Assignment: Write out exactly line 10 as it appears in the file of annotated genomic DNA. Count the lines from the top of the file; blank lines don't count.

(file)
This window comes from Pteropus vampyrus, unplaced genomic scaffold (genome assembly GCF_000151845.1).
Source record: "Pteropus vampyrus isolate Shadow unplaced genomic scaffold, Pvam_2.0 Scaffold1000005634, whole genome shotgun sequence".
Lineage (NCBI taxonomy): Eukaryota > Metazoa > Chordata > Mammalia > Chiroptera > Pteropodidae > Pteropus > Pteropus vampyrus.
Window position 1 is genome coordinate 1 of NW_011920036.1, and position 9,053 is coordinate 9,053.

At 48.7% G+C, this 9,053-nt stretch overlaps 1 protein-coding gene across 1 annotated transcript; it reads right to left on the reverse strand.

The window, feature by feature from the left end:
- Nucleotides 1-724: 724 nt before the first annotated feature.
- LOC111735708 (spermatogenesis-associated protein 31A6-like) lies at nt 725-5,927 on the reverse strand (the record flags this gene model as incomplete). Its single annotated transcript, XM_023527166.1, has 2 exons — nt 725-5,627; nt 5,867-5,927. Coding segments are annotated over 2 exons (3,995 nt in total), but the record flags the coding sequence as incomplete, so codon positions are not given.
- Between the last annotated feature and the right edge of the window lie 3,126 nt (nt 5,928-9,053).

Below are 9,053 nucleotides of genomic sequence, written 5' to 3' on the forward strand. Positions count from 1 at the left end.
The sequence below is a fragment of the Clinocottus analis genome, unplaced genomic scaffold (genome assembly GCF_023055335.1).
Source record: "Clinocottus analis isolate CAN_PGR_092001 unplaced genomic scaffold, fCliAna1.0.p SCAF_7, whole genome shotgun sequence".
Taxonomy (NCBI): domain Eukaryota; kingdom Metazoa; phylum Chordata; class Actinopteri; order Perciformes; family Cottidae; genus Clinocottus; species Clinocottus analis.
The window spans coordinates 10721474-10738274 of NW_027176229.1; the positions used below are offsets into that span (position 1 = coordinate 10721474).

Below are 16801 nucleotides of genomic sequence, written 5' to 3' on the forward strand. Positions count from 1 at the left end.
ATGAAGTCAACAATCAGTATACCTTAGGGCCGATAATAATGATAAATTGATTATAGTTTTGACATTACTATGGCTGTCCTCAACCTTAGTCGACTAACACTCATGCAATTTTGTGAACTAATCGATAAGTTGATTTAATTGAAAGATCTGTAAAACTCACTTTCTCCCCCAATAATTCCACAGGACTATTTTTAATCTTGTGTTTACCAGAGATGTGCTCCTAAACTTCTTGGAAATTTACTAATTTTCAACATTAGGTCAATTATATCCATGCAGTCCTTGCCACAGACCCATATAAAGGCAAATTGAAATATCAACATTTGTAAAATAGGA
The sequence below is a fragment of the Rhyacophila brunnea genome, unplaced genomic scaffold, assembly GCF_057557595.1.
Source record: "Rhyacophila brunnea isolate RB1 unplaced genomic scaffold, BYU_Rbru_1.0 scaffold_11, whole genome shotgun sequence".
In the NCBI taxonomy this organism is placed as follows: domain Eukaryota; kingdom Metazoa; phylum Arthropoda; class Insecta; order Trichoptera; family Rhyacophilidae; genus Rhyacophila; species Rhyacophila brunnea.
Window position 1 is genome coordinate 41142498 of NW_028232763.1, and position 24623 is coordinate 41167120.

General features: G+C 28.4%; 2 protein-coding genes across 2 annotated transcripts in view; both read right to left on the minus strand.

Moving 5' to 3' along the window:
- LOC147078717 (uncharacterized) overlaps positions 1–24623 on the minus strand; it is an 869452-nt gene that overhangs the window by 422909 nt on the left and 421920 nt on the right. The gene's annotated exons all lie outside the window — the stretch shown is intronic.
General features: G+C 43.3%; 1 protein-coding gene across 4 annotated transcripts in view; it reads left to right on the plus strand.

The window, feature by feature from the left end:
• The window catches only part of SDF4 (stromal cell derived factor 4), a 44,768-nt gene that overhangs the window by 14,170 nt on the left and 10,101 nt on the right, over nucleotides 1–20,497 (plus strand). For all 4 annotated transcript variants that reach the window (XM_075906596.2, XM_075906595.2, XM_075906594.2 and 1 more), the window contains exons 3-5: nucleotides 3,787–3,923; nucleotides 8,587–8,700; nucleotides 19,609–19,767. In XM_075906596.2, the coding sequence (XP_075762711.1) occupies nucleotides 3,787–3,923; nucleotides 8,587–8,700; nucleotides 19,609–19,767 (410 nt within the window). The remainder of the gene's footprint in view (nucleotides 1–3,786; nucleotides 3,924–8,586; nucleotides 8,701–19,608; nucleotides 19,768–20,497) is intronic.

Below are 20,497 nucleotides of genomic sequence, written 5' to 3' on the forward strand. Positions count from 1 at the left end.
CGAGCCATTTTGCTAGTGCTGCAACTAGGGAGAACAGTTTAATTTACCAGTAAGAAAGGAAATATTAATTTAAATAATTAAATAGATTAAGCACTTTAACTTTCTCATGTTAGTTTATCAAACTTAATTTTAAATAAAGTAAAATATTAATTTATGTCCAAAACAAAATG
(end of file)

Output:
Below are 9,053 nucleotides of genomic sequence, written 5' to 3' on the forward strand. Positions count from 1 at the left end.